In 2018, things changed again. Randall paid off his mortgage, retired at the end of the year and stopped the DRIP, choosing to receive the monthly dividend in cash to his chequing account to help with living expenses. He’s happy receiving the dividends in hand as it makes his retirement more comfortable, “but the capital remains untouched,” says Randall. “I also designated my wife as the successor holder so she’ll receive the capital upon my demise and eventually my daughter could receive an inheritance. At some point, someone will have to sell [the shares], but that likely won’t be me.”

And while Randall doesn’t believe in bucket lists, he does have some plans that include spending more time at his cottage (which was a gift he received from his mom), as well as doing some much-needed renovations to his 70-year-old home. “Right now, we have no stairs. We use a ladder to go downstairs. So there’s some work to do around the house. It will likely be a minimum five-year renovation, done just a little bit at a time to ease into my retirement years.”

And on a joyous note, Randall is also looking forward to his daughter’s marriage in July, a celebration that he’s happily helped pay for with some of his TFSA money. “That will be a fun day for my wife and me,” he says.

Randall’s final thoughts on TFSA investing*? “While my investing isn’t ‘by the book,’ through trial and error over a few years I found an investing strategy that takes very little of my time, provides acceptable returns and allows me to sleep at night. I’m living proof that a no-fee, DRIP dividend ETF in a TFSA—and RRSP too, for that matter—is a great way to be hands-off and still get reasonable returns.”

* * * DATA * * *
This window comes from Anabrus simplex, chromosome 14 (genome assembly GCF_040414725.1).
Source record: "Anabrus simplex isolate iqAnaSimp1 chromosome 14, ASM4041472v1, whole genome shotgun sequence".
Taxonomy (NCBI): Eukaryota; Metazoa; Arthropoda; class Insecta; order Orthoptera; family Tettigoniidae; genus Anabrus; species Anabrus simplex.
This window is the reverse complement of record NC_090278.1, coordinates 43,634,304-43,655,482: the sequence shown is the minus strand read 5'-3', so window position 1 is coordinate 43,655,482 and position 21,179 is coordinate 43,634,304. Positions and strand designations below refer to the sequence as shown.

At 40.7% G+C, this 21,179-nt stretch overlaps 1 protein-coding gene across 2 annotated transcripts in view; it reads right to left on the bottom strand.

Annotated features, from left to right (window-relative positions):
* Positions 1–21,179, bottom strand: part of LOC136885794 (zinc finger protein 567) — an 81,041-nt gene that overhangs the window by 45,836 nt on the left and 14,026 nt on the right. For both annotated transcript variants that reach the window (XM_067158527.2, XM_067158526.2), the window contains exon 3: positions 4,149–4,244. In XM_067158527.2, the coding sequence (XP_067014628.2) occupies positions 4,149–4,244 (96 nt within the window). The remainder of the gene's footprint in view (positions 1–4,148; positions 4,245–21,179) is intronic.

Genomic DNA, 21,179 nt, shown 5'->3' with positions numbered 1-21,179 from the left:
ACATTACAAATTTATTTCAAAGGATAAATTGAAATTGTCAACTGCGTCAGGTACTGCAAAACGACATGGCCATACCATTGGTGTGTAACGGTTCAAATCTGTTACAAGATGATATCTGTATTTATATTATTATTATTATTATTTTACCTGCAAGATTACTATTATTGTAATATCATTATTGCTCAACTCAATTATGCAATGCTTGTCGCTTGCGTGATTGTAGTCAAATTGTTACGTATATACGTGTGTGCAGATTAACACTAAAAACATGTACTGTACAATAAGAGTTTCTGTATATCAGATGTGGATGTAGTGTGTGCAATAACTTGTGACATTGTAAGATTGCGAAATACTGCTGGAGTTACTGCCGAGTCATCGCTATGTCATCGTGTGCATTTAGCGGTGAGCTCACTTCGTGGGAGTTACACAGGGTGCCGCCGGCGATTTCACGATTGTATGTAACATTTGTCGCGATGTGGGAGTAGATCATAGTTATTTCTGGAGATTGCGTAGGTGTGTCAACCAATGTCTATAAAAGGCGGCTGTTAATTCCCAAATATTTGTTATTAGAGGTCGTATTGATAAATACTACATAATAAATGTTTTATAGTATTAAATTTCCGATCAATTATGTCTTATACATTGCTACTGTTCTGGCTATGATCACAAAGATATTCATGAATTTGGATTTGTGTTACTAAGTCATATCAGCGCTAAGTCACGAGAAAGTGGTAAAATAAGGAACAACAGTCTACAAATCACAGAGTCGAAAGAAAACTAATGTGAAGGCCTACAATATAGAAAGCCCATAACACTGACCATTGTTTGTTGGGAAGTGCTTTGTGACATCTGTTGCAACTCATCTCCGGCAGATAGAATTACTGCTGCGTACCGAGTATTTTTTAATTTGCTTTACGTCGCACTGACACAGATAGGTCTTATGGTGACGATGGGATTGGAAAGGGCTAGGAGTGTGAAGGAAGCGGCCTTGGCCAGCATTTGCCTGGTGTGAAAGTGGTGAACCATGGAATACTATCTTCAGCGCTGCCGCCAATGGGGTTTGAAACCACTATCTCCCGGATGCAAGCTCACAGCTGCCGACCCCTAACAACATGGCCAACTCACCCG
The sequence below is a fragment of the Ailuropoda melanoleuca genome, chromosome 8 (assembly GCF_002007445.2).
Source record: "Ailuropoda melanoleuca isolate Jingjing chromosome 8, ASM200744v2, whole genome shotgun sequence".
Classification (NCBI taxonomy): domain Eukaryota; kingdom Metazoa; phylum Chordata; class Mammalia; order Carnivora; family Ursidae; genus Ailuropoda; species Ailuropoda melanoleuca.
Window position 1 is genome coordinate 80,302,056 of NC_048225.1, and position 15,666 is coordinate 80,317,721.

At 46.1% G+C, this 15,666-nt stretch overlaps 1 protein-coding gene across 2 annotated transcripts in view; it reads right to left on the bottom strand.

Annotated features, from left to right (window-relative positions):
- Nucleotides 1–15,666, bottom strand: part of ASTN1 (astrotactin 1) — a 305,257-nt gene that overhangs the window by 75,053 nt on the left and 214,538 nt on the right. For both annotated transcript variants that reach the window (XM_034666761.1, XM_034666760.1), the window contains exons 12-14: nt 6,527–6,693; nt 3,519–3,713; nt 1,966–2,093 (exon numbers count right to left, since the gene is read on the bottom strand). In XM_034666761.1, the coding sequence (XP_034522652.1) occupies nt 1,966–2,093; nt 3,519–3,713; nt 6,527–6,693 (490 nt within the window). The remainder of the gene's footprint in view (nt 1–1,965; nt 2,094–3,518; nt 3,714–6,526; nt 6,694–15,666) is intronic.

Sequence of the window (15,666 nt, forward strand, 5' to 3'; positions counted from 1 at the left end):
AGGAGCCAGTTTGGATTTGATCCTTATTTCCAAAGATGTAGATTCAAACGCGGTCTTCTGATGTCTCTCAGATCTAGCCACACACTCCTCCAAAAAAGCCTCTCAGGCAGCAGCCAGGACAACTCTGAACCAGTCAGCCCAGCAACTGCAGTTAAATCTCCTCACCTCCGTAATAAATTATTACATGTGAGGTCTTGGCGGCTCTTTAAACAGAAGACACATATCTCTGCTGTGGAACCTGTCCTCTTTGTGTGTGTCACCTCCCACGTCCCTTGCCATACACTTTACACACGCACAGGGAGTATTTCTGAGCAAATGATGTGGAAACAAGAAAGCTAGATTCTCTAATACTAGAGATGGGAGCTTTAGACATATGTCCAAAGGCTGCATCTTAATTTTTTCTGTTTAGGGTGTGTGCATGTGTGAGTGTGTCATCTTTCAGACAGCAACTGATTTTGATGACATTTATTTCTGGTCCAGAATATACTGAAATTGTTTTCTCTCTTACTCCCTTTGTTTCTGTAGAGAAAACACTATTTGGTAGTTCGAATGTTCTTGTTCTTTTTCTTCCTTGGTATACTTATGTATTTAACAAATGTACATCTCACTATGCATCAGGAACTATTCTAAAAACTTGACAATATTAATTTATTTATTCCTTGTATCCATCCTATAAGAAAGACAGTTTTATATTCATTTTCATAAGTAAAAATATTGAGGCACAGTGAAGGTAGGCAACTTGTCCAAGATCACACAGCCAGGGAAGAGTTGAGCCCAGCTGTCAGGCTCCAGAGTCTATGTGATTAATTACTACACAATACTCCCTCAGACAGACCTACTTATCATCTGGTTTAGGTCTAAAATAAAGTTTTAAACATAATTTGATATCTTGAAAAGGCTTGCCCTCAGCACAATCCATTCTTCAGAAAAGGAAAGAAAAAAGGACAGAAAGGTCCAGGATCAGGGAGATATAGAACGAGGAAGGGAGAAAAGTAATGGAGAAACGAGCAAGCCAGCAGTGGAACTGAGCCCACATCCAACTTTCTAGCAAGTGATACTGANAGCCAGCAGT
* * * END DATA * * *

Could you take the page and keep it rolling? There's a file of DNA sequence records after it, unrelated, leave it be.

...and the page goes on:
What the pro says

“There are plenty of people who contribute to TFSAs* on a piecemeal basis, like Randall,“ says John De Goey, a Chartered Investment Manager and Certified Financial Planner with Wellington-Altus Private Wealth Inc

While some commentators like to encourage people to set money aside regularly (read: monthly), De Goey believes Randall’s approach makes sense for two reasons:

  1. His available cash is sporadic; and
  2. He buys ETFs and would ordinarily incur transaction charges when making purchases, so fewer, larger purchases make more sense.

De Goey goes on to say that Randall’s original strategy of organizing individual securities into three buckets (high, hold or sell) depending on recent past performance might have caused excessive trading, but it is a strategy that was clear, purposeful, and easy to understand and implement. “I commend his move toward simplicity but worry that he has concentrated his TFSA investments too much,” says De Goey, who notes that the TFSA is heavily invested in Canadian financials. “I’d recommend making lump sum purchases into other products with other mandates whenever he has a largish cash amount to add to his TFSA.”

With that said, De Goey stresses that the noted benefits of Randall’s simple plan—acceptable returns, general simplicity and the ability to sleep well—are all laudable outcomes. “My only real concern is that he may have been ‘too smart by half’ and perhaps oversimplified his account. Beyond that, my view is ‘if it ain’t broke, don’t fix it’.”